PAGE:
Selenium contamination in Ashley Creek was first documented during the Reconnaissance Study of the middle Green River basin (Stephens and others, 1988), which reports that the concentration of selenium in water from the lower reach of the creek ranged from 25 to 75 µg/L and that the creek discharged 8 kilograms (kg) of selenium per day to the Green River. Synoptic sampling along Ashley Creek indicated that the area contributing the most selenium to the creek was immediately downgradient of the Vernal sewage lagoons (fig. 1). Stephens and Waddell (1998) hypothesized that selenium-free water in the lagoons leaked from the facility, infiltrated through fractured Mancos Shale (mobilizing high concentrations of selenium), and discharged to Ashley Creek in seeps and shallow ground water. Stephens and Waddell (1998) estimated that 85 percent of the selenium load in Ashley Creek was a result of leakage from the lagoons.
Biota collected from Ashley Creek during the Reconnaissance and Detailed Studies had selenium concentrations that ranked among the highest measured in the middle Green River basin. The concentration of selenium in whole-body fish samples from four sites on Ashley Creek downgradient of the Vernal sewage lagoons ranged from 1.6 to 122 µg/g dry weight with a geometric mean of 32.7 µg/g (Stephens and Waddell, 1998). The large selenium load in Ashley Creek may account in part for the relatively high concentrations of selenium in carp collected from the Green River near the mouth of Ashley Creek. Data collected by the USFWS during 1995-2000 showed that the median dry weight concentration of selenium in whole-body tissue samples of carp was 14.9 µg/g near the mouth of Ashley Creek (at site SA), 7.9 µg/g at site EB (upstream from site SA), and 3.4 µg/g at site SB (downstream from site SA) (Rowland and others, 2002) (fig. 5, bottom).
The toxic concentrations of selenium measured in water and biota from Ashley Creek prompted the USFWS to urge the Ashley Valley Water and Sewer District, the Utah Department of Environmental Quality, and the U.S. Environmental Protection Agency to take action to prevent seepage from the lagoons from contaminating Ashley Creek (Stephens and Waddell, 1998). The NIWQP was not asked to participate in the remediation of Ashley Creek because the source of selenium was not related to a DOI irrigation project; however, NIWQP scientists identified the selenium problem in Ashley Creek and helped to determine that the source of selenium in the creek was leakage from the Vernal sewage lagoons.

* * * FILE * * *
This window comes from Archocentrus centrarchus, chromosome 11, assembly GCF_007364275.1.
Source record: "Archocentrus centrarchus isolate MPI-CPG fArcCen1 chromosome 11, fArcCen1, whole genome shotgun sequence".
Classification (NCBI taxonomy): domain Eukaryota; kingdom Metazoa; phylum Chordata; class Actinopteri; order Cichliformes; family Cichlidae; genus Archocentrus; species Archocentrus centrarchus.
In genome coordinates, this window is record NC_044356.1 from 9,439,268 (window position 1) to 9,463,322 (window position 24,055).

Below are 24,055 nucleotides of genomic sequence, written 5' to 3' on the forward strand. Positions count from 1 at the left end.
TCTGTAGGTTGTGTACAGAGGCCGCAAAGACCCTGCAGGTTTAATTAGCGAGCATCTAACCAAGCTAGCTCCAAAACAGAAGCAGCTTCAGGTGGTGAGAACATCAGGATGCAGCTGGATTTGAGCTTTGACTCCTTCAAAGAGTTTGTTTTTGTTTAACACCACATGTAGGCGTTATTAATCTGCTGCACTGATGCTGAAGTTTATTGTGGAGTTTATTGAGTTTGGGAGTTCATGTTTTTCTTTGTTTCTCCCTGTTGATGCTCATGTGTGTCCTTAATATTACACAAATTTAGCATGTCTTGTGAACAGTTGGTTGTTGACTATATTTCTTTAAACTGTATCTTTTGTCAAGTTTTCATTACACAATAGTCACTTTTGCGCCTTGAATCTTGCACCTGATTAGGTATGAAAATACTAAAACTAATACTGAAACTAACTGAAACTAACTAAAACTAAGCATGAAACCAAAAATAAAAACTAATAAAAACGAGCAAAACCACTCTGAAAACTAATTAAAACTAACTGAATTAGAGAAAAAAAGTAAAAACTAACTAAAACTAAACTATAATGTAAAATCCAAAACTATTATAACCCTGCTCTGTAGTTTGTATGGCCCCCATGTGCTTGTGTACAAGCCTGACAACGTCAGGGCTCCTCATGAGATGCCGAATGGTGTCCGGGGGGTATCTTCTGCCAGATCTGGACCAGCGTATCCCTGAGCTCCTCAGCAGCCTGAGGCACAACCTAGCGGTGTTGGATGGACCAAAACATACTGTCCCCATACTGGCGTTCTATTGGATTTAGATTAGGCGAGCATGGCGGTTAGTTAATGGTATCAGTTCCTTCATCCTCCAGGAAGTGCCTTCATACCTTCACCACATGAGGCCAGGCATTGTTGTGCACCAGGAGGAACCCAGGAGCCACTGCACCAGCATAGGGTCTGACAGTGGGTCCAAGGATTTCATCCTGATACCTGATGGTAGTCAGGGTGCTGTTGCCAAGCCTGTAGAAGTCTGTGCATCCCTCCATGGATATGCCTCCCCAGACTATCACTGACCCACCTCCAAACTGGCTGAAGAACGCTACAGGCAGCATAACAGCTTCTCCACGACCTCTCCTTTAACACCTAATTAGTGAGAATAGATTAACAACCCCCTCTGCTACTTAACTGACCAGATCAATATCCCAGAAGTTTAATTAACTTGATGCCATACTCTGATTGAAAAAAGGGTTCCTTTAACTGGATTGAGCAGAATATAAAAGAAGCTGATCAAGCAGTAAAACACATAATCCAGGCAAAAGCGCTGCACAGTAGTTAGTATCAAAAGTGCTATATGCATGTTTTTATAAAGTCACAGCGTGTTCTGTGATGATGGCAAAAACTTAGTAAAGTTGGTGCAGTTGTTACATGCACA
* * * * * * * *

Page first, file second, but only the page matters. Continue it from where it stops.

In May 1999, construction began on a wastewater-treatment facility adjacent to the Vernal sewage lagoons (fig. 7). The facility was operational in April 2001 and the sewage lagoons were decommissioned at that time. The new wastewater-treatment facility utilizes a sealed oxidation ditch containing activated sludge to break down organic matter. Wastewater is then passed through secondary clarifiers and an ultraviolet disinfection system before it is discharged to Ashley Creek. Wastewater and treated wastewater do not come in contact with the Mancos Shale, eliminating the potential for selenium contamination. The concentration of selenium in the effluent from the wastewater-treatment facility is monitored monthly. In 2001, the maximum concentration of selenium in the effluent was 2.8 µg/L and averaged 1.7 µg/L (Pryor Harrell, Ashley Valley Sewer Management Board, written commun., 2002).
The BOR collects bottom-sediment samples from numerous sites at Stewart Lake to evaluate the effectiveness of the flood and drain remediation cycle for removing selenium (fig. 4). As many as 10 samples from the top 6 inches of sediment at each site are composited and analyzed for total selenium before and after each flood (Rowland and others, 2002). Post-flood bottom-sediment data for 1995 to 2001 show that the flood and drain cycle, which began in 1997, has not been effective for decreasing the concentration of selenium to the remediation goal of 4 µg/g or less (fig. 8). The data also show that samples from sites near uncontrolled seepage in the north Stewart Lake area contain a higher concentration of selenium relative to samples from sites located in non-seepage areas (fig. 4). The BOR is experimenting with soil amendments to enhance selenium removal during the flood and drain cycles and is planning a new drain to capture the seepage in the north Stewart Lake area.